Why Lubricants Fail
It seems simple enough, lubricants are necessary to keep your equipment running and to avoid catastrophic results from compressor oil failure. The causes associated with lubricant failure are explained in this article, but let's start with the purpose and function of air compressor lubricant.
Purpose of a Lubricant
Lubricant in your compressor is its life blood. It serves four essential functions in maintaining equipment performance and extending the expected life of the equipment. Lubricant provides protection, acts as a coolant, keeps the equipment clean and seals the equipment to aid in compression. Here’s how:
Compressor lubricant, first and foremost, reduces friction and wear. The oil prevents metal-on-metal contact and protects the equipment against rust and corrosion.
The removal and transfer of heat to a reservoir allows the oil to cool. Operating temperature affects the lubricant performance and is essential to the equipment’s optimum performance and the life of the oil.
By transferring solids and foreign matter to the oil filter, the lubricant functions to keep the equipment’s internal parts clean and reduces wear on those parts. Some oils' natural solvency allow it to hold dirt, or detergency to prevent harmful sludge and varnish.
The oil’s viscosity and coating of parts, aid in the compression process by effectively sealing the internal operation of the integrated parts.
Causes of Lubricant Failure
Several conditions (such as contamination, degradation and additive depletion) contribute to the eventual failure of the oil in your air compressor. Here’s why:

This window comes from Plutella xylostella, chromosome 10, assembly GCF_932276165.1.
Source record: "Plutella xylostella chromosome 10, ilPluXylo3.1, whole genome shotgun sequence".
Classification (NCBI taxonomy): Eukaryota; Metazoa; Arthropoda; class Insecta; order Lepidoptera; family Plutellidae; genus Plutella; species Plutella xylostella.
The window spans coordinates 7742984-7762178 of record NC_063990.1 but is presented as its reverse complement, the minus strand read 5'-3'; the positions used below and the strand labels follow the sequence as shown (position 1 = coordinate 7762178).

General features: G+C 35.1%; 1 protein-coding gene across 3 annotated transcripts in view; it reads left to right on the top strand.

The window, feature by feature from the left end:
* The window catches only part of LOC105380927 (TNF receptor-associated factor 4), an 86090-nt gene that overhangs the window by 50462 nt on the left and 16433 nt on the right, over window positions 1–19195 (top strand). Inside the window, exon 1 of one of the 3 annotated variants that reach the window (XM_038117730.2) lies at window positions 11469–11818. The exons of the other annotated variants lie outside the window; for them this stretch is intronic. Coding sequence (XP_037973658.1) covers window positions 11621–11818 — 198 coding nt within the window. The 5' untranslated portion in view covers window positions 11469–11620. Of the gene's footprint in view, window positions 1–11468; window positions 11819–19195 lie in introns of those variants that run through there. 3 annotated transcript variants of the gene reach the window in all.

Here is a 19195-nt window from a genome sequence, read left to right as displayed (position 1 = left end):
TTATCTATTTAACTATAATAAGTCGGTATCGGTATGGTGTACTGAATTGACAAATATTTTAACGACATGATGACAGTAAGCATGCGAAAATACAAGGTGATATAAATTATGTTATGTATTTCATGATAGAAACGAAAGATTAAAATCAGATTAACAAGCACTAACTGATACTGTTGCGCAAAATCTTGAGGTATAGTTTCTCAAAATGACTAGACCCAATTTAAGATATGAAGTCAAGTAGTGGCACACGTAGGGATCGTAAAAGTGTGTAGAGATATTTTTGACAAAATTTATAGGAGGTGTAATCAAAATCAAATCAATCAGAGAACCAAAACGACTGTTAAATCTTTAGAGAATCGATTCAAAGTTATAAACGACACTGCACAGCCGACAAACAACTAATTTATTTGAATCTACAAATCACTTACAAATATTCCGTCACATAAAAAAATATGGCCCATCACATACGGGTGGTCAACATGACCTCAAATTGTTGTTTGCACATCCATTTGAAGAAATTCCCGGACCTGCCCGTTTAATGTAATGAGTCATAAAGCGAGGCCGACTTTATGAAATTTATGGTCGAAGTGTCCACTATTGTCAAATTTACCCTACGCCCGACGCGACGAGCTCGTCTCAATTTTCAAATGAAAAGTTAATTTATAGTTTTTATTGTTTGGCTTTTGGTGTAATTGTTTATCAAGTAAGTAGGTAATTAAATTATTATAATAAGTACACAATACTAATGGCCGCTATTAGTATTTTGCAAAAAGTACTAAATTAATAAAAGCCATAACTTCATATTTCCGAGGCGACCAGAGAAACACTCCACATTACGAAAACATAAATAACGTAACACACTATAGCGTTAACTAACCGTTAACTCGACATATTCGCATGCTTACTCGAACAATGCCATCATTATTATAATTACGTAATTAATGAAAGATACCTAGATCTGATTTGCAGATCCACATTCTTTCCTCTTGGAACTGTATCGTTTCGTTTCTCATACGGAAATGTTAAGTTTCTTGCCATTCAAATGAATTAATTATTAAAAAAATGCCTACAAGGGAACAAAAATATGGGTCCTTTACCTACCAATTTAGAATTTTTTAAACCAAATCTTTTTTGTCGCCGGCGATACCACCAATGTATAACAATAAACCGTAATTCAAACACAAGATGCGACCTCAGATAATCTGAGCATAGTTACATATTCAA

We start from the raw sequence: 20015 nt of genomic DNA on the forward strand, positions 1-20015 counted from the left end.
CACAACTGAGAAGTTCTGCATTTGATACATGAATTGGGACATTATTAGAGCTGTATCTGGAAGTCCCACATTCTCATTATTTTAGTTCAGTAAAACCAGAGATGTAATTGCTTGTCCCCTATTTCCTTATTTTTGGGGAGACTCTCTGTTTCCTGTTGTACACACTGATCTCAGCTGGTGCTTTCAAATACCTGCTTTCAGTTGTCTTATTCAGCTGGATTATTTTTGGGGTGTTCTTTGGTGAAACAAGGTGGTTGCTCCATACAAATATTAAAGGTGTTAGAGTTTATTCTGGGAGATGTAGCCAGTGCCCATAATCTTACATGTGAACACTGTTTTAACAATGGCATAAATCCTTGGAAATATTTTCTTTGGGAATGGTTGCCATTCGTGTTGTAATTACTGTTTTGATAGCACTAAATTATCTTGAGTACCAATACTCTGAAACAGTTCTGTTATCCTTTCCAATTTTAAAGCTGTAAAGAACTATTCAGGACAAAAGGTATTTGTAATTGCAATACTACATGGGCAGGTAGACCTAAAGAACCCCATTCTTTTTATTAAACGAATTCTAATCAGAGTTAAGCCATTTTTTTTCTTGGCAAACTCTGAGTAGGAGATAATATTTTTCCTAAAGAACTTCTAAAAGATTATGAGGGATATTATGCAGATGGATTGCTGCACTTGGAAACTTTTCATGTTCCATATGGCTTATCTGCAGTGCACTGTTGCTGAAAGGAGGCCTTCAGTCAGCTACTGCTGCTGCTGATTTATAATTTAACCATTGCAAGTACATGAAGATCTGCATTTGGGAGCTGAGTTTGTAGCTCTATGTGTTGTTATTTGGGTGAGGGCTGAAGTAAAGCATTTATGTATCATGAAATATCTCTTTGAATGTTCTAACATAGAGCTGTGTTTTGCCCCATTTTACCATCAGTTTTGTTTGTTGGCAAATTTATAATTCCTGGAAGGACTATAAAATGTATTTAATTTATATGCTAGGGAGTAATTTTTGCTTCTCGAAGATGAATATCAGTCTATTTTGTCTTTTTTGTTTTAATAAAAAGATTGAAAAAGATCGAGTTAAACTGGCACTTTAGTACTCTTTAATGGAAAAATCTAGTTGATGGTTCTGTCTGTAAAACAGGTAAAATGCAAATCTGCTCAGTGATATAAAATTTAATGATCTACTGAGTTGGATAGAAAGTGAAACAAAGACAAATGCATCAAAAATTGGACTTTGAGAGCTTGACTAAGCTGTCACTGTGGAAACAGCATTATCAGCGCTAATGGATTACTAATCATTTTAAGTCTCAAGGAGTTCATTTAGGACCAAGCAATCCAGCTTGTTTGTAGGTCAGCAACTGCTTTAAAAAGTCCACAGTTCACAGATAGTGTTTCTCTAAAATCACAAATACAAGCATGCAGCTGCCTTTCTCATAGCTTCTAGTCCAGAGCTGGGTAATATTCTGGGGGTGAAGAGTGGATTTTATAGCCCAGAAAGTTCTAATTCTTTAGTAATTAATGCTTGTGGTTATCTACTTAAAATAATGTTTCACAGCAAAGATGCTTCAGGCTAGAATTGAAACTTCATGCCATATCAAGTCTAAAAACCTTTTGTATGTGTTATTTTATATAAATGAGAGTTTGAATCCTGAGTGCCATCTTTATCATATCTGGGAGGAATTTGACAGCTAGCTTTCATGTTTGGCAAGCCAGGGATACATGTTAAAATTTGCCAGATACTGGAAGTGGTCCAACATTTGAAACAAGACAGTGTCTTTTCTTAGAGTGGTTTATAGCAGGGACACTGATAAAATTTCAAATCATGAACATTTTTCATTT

External sources of contamination originate from dirt, moisture, or process related liquids and metals around the location of the equipment. Internal sources of contamination include machine wear and fluid degradation byproducts.
Operating Temperature is a prevalent factor contributing to the degradation of the quality of the oil in your compressor. For every 18ºF rise in operating temperature, fluid life is cut in half. Oil rated for 4,000 hours at 200ºF is affectively a 2,000 hour oil at 218ºF. Another contributing factor is oxidation. The hotter the oil, and an increased exposure to oxygen, will increase the rate of fluid deterioration.
Normal consumption of certain additives occurs while performing the intended function of the additive. Other additives are chemically changed at the molecular level and become ineffective, eliminating enhancement properties through the normal operating life cycle of the oil.
At SA Performance, air compressor lubricants are our specialty, but customer service is our focus. We know air compressors and stand ready to assist you with helpful information that will benefit your customers and grow your business. Learn more by contacting one of our specialists.